As a Brit I have no national prejudice in this debate and I would give my vote to Lara with Ponting #2 and Tendulkar #3. Lara was a sublime batsman who spent a chunk of his career captaining and shoring up a losing side and yet was still glorious to watch while executing many wonderful innings with his team under the cosh. WI wickets were in decline over much of his pomp and the inter-Island squabbles, extreme political bickering and admin mess did little to help his cause. Tendulkar had little in the way of captaincy pressure, is idolized to the extreme in India and so suffered few of the pressures that Lara was subject to. Personally I would drop whatever i was doing to make time to watch Lara and Ponting at the crease. Tendulkar [and Kallis] to me is an accumulator - and i think that was what Bradman was referring to in terms of similarity with himself. Not the hallmark of a great batsman - unless you average in the 90's.

Posted by MistaDizzy on (February 1, 2012, 12:47 GMT)

Where are Kallis and Dravid????

Posted by   on (February 1, 2012, 12:26 GMT)

Lara faced Ambrose and Walsh on several occasions playing for Trinidad & Tobago in the regional competition and had to break the regional record for runs scored in a season on 2 occasions before he eventually selected to play for the West Indies. End of story!!!

Posted by dork29 on (February 1, 2012, 11:46 GMT)

Lara is easily the best. I would say Ponting is number 2 and Sachin is number 3. Both Lara and Ponting have always had the ability to change the complexion of the game with their individual brilliance. They largely contributed to the team's success most of the time. Tendulkar is probably second to Lara in aesthetics. But in terms of sheer determination and temperament both Lara and Ponting are superior. Tendulkar is weak in mind. His temperament is suspect. He can boast of good technique and look aesthetically pleasing. Lara scored well, scored big and made a difference. Also Lara knew WHEN TO RETIRE. No matter who says what, LARA is the GOD among batsmen.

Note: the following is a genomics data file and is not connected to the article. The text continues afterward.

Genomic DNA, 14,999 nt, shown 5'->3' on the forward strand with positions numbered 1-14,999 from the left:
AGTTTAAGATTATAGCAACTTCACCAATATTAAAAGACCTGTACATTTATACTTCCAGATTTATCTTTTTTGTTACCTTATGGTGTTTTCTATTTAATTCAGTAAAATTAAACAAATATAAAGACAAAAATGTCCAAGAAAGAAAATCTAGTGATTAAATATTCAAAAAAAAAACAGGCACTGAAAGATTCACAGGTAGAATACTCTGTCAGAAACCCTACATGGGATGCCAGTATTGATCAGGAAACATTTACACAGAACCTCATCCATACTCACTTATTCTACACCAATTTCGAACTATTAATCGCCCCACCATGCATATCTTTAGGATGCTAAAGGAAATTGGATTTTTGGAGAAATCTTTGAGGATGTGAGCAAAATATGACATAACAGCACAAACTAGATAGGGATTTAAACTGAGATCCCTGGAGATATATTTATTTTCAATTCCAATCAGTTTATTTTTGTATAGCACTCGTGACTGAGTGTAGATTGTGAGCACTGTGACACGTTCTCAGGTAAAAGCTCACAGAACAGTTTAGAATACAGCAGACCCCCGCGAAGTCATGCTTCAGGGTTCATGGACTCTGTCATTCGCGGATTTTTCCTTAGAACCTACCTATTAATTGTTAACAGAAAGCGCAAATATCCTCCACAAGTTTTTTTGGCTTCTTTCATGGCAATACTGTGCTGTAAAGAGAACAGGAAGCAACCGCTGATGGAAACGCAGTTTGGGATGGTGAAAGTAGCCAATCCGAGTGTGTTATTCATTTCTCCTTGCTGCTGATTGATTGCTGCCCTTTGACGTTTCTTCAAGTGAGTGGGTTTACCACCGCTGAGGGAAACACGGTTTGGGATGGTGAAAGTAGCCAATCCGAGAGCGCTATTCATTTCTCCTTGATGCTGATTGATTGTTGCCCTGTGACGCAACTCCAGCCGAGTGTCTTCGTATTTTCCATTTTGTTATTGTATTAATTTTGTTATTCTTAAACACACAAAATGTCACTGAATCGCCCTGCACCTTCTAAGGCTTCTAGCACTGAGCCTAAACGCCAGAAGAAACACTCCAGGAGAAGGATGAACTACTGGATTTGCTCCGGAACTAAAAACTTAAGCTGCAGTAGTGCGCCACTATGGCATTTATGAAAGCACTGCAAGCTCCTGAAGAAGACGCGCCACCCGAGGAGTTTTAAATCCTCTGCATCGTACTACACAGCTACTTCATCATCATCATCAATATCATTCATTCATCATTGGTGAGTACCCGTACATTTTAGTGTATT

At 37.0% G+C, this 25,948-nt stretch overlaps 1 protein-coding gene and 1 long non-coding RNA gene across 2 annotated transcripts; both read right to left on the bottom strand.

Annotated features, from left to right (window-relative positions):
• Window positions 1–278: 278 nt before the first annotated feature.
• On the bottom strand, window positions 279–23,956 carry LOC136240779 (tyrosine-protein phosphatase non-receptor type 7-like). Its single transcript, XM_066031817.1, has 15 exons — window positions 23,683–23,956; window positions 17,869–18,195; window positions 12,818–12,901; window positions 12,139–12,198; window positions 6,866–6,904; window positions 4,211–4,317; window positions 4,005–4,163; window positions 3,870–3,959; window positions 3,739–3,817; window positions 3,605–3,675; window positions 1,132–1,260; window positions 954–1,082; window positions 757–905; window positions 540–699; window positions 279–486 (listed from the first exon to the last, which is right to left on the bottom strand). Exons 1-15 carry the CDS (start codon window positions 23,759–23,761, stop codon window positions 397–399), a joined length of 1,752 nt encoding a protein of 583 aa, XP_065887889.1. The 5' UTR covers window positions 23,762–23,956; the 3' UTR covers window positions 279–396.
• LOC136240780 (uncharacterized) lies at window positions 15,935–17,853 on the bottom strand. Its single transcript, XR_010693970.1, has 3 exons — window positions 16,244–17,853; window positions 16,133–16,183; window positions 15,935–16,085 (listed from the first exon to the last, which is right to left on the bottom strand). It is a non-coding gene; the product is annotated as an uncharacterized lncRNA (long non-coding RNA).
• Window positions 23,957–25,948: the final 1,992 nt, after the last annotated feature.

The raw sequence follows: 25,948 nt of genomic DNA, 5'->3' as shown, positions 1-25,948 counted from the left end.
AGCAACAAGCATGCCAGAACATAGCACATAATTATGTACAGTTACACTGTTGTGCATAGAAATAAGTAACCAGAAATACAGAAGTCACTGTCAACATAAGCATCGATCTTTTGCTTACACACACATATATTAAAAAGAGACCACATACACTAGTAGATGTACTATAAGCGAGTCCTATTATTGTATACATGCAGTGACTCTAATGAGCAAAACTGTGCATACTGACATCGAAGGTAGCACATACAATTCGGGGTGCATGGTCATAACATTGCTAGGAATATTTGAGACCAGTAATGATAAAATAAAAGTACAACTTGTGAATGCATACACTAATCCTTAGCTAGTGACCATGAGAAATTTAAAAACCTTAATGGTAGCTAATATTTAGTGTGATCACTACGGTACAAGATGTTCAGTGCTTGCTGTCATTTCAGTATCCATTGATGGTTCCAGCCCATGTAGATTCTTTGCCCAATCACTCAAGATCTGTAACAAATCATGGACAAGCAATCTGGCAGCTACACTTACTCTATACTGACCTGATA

Posted by   on (February 1, 2012, 11:46 GMT)

LARA is the Best Test Batsmen in the World

Posted by AbhiNaik on (February 1, 2012, 10:08 GMT)

How can Ponting be included in same league as Tendulkar and Lara. Playing excellent cricket for 7-8 years against only fast bowling is not the criteria. He never faced Mcgrath, Warne, Gillespie at test level. Even Miller (Blue haired offspinner) would have troubled him given his record against spin. The comparison is only between Lara and Sachin. Being an Indian and a Mumbaikar I am biased towards Tendulkar. But there are reasons for that too. Lara was good at amassing huge innings. It was like a dam being broken. The 'water' just didnt stop. But by that logic Murali would be better than Warne. Also Lara never played Ambrose, Walsh, Patterson etc. Lara had an amazing backlift and his pull was second to none but they pale in comparison to Sachin's back foot cover/straight drive. Another special shot is charging down the pitch to a fast bowler and hitting sorry caressing the ball through covers for four (along the ground).

Posted by roger_harps on (February 1, 2012, 8:32 GMT)

Mr. Chappel...Lara is better than Sachin for you..but for me Sachin is better than our Bradman..

Posted by SatyajitM on (February 1, 2012, 8:10 GMT)

Ian is entitled to have his opinion, everybody is. However, this article sounded more like propping up Lara and Ponting and enlisting Tendulkar's frailties :-) I don't doubt the class of Lara, but one big mistake many people do is to equate big innings with geatness. In that case all three Sehwag(having two triples), Gayle and Clarke are greater Test batsmen than Ponting and Sachin. That would be ridiculous to conclude! Also, Sangakkara(seven doubles) must be a much greater batsman that Kallis (just one double), which is again wrong. Fact is that even after not getting those huge (not necessarily winning) scores Sachin is still ahead of Lara in avg which means he is more consistent, also he has most number of 150 plus scores. In my pecking order of test batting since 90s, Sachin & Lara would be in same bracket (I would put Sachin just ahead of Lara in that group). Next bracket of batsmen would be led by Ponting along with Dravid, Kallis and Sangakkara.

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Ian Chappell Widely regarded as the best Australian captain of the last 50 years, Ian Chappell moulded a team in his image: tough, positive, and fearless. Even though Chappell sometimes risked defeat playing for a win, Australia did not lose a Test series under him between 1971 and 1975. He was an aggressive batsman himself, always ready to hook a bouncer and unafraid to use his feet against the spinners. In 1977 he played a lead role in the defection of a number of Australian players to Kerry Packer's World Series Cricket, which did not endear him to the administrators, who he regarded with contempt in any case. After retirement, he made an easy switch to television, where he has come to be known as a trenchant and fiercely independent voice.